At least one Yale student thinks athletes are a bunch of dumb jocks and sports are a pointless endeavor with no real benefit to a college as reputable as Yale.
Sure, some guy name Cole Aronson argues, sports might be fine for idiot schools, but at Yale sports participation shouldn’t be a factor in admission because sports and athletes bring nothing to the table.
“A star center is not a better candidate for admission to college because he is a star center. But math, poetry and chemistry? Those are intellectual activities. Prowess in them does require a good mind.”
Aronson demonstrates his complete lack of understanding by singling out the position in football — the center — that requires the highest level of intelligence. And if Aronson was talking about centers in basketball or hockey, he wasn’t smart enough to make that distinction.
Aronson also offers cross-state TV network ESPN as evidence of the stupidity of athletes.
“Just listen to what passes for English on ESPN,” he wrote as proof-positive that athletes are stupid.
Aronson must have never heard of a guy named Nelson Mandela. I’d explain who Mandela is, but everyone else in the world already knows.
This is what Mandela had to say about sport:
“Sport has the power to change the world. It has the power to inspire. It has the power to unite people in a way that little else does. It speaks to youth in a language they understand. Sport can create hope where once there was only despair. It is more powerful than government in breaking down racial barriers.”
Right? These are things most of us know.
But this kid at Yale doesn’t like sports, so he has no real understanding of what Nelson Mandela — yes, THE Nelson Mandela — was talking about.
Luckily, a few LGBT athletes know exactly what Mandela said.
Mason Darrow played center (yes, the same center Aronson called an idiot) for the Princeton football team and found an issue just about every word of Aronson’s drivel.
“Aside from a complete lack of factual support to his claims,” Darrow told Outsports, “the most glaring issue with his piece is the notion that being intelligent and being athletic are mutually exclusive.
“He claims that Yale could be a great school if it never produced someone who ever watched a football game, but would cease to be a great school if it stopped producing doctors, lawyers, engineers, etc. The fact of that matter is that many Ivy athletes go on to these careers, and excel in them.”
Another football player, Conner Mertens, who attends Willamette University and played football there as a kicker, finds incredible value in his athletic experience and in the athletes who contribute to the culture of Willamette.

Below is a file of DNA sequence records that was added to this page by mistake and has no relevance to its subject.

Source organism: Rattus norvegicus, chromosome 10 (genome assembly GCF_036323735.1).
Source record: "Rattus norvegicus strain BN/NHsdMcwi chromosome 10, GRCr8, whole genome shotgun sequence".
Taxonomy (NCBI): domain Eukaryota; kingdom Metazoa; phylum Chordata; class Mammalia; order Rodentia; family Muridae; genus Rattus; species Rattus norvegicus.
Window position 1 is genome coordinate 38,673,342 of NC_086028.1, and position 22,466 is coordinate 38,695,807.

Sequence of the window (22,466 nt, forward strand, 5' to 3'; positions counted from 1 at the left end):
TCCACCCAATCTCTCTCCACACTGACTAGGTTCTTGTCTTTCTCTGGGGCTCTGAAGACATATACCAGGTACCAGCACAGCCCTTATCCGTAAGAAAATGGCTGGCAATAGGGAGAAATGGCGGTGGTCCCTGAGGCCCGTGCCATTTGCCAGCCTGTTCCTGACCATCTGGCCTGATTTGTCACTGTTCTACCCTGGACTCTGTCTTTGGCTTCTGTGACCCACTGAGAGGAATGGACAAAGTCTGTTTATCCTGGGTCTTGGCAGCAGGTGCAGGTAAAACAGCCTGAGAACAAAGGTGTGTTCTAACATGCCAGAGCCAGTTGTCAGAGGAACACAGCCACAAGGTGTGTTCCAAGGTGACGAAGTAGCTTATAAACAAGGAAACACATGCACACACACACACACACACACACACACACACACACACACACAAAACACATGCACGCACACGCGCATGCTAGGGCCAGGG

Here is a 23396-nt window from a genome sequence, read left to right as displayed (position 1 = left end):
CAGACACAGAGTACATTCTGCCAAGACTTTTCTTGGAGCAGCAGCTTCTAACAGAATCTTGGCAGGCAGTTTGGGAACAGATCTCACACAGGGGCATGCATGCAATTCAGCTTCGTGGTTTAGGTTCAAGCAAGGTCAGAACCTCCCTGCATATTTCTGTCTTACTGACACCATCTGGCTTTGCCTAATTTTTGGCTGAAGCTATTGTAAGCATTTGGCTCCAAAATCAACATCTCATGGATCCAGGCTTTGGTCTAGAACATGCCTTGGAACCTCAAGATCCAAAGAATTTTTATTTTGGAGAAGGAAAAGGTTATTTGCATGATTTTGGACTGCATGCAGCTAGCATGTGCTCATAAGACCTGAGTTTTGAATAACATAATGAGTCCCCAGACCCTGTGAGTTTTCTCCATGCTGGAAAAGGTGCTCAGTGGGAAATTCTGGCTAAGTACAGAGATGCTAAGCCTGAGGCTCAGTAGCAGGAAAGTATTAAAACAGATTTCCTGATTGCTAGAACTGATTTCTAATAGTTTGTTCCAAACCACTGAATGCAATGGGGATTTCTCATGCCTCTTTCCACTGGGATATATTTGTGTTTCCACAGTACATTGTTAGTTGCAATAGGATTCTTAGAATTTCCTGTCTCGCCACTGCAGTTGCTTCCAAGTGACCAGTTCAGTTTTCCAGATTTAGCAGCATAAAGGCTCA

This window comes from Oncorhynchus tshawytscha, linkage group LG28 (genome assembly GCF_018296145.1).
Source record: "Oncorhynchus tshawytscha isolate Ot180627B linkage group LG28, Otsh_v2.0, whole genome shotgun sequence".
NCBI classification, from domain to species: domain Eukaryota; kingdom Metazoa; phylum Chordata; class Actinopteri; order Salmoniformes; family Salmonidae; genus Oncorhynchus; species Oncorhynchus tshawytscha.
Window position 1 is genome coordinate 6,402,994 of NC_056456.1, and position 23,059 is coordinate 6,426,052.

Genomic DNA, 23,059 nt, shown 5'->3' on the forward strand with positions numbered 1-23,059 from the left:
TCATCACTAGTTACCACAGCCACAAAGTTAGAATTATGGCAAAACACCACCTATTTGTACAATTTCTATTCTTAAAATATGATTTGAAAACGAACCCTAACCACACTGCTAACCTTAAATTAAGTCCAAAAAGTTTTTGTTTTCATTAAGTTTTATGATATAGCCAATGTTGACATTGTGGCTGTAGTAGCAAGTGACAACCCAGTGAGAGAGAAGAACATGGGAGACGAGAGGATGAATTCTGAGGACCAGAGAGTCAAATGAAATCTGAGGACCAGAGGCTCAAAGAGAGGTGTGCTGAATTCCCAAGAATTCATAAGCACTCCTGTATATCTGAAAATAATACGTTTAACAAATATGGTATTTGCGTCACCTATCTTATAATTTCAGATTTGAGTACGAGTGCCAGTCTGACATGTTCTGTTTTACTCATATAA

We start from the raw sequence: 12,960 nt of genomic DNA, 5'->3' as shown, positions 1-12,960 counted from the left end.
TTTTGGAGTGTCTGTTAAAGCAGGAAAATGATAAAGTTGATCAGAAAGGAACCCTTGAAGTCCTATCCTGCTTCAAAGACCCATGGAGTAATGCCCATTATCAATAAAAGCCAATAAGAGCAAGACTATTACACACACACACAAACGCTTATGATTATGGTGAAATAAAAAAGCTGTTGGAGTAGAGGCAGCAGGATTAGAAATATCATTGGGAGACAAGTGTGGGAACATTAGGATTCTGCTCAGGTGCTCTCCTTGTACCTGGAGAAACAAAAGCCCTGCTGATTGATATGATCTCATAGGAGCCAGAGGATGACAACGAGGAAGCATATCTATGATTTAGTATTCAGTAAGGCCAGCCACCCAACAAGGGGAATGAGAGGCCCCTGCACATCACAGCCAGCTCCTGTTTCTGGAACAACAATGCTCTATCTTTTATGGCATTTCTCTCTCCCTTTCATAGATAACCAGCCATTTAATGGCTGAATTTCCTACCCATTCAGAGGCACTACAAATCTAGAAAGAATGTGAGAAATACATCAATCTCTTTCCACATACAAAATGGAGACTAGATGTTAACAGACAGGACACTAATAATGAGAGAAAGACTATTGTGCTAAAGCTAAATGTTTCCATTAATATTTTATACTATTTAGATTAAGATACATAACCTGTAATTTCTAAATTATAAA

“To suggest that students contribute less value to their respected intellectual communities is narrow-minded and disappointing,” Mertens said. “Sports are at the intersection of every single facet of life and demographic. Athletics are a vehicle for reflecting the core values of a university environment.”
Not to mention powerful vehicles for the important self-discovery so crucial to the college experience.
Ashley Dai, who played tennis for the rigorous Univ. of North Carolina,
“If athletes are so useless intellectually, then we wouldn't see them throughout countless different fields of work,” Dai pointed out. “Chances are that Mr. Aronson will one day work with, if not for, a former student-athlete, and then I hope that he realizes that the many hours spent studying our respective games while also studying for our next exams have allowed us to capitalize and utilize all aspects of our ‘intellect.’”
After reading Aronson’s piece you have to wonder how the heck this guy got into Yale. Even worse, who gave him a voice at the student newspaper? The editor in chief is David Shimer, so I guess that’s your answer.
The foolish nature of his argument don’t condemn the college or student-body of Yale, as most everyone else seems to get the importance of sports in building culture and cultivating minds.
I’ll finally leave with the words of Jake Leffew, an openly gay athlete on the Yale golf team. Say what you want about sports and athletes, but they are integral pieces of our culture and, as Leffew said, an integral part of the mission of Yale College:
“Aronson’s piece argues that athletics is antithetical to Yale’s mission, and that admissions should stop considering athletics when admitting incoming students.
“Inconceivably, his article does not consider Yale’s official mission statement, which reads, “‘Yale is committed to improving the world today and for future generations through outstanding research and scholarship, education, preservation, and practice. Yale educates aspiring leaders worldwide who serve all sectors of society. We carry out this mission through the free exchange of ideas in an ethical, interdependent, and diverse community of faculty, staff, students, and alumni.’
“Indeed, varsity athletes are scholars and leaders, integral to Yale’s school spirit and diversity. Yale—the first university to offer intercollegiate athletics in 1843 with men’s crew—boasts intellectuals, diplomats, doctors, lawyers, humanitarians, journalists, and presidents as former varsity athletes.
“The golf team is central to my Yale experience, providing a group of lifelong friends with whom I’ve shared some of my proudest and weakest moments. It is clear from the article that Cole has not had these privileges—his loss. Anyone who gains admission to Yale deserves to be here, and any suggestion otherwise is, quite frankly, insane.”